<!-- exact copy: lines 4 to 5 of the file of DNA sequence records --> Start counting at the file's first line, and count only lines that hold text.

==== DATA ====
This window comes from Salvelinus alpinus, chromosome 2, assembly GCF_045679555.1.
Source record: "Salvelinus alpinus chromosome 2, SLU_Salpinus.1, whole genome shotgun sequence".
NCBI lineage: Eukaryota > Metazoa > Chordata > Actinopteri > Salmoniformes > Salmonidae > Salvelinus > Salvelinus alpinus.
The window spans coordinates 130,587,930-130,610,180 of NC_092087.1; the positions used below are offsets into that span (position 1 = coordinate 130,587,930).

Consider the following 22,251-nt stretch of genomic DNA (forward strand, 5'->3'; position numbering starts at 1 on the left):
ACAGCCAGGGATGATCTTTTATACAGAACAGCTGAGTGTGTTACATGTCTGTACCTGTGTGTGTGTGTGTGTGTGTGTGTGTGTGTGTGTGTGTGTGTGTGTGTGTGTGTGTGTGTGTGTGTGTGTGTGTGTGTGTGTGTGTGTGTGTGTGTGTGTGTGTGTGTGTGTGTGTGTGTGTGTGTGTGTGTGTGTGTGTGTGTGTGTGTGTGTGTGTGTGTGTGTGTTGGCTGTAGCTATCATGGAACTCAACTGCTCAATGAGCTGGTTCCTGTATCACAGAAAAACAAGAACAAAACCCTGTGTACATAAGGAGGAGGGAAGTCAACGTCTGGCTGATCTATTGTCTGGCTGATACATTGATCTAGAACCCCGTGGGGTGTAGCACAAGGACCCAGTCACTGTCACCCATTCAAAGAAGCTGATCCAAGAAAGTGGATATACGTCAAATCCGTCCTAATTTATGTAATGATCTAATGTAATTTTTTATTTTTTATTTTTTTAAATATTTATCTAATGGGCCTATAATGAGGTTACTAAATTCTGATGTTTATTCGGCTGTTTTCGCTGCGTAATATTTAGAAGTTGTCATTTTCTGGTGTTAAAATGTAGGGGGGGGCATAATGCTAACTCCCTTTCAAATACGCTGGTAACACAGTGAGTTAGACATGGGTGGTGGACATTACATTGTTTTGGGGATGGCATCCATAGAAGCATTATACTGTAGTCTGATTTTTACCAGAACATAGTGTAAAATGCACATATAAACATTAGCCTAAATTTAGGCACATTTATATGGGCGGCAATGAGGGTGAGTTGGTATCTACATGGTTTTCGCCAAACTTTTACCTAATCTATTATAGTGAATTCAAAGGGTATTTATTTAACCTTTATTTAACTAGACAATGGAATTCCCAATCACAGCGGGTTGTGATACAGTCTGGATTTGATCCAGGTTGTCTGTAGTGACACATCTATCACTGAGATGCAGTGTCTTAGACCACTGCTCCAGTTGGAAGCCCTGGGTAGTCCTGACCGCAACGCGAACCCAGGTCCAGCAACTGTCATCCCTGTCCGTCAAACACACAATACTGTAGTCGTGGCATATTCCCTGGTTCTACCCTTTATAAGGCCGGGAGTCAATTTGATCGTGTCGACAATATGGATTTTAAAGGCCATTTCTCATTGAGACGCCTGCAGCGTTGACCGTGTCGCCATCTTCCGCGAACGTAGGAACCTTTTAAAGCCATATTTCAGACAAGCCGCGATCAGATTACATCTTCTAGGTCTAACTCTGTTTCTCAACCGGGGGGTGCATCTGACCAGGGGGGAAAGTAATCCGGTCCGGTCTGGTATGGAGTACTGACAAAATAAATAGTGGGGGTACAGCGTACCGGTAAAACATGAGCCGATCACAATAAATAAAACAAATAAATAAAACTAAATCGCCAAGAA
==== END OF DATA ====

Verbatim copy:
The window spans coordinates 130,587,930-130,610,180 of NC_092087.1; the positions used below are offsets into that span (position 1 = coordinate 130,587,930).

Consider the following 22,251-nt stretch of genomic DNA (forward strand, 5'->3'; position numbering starts at 1 on the left):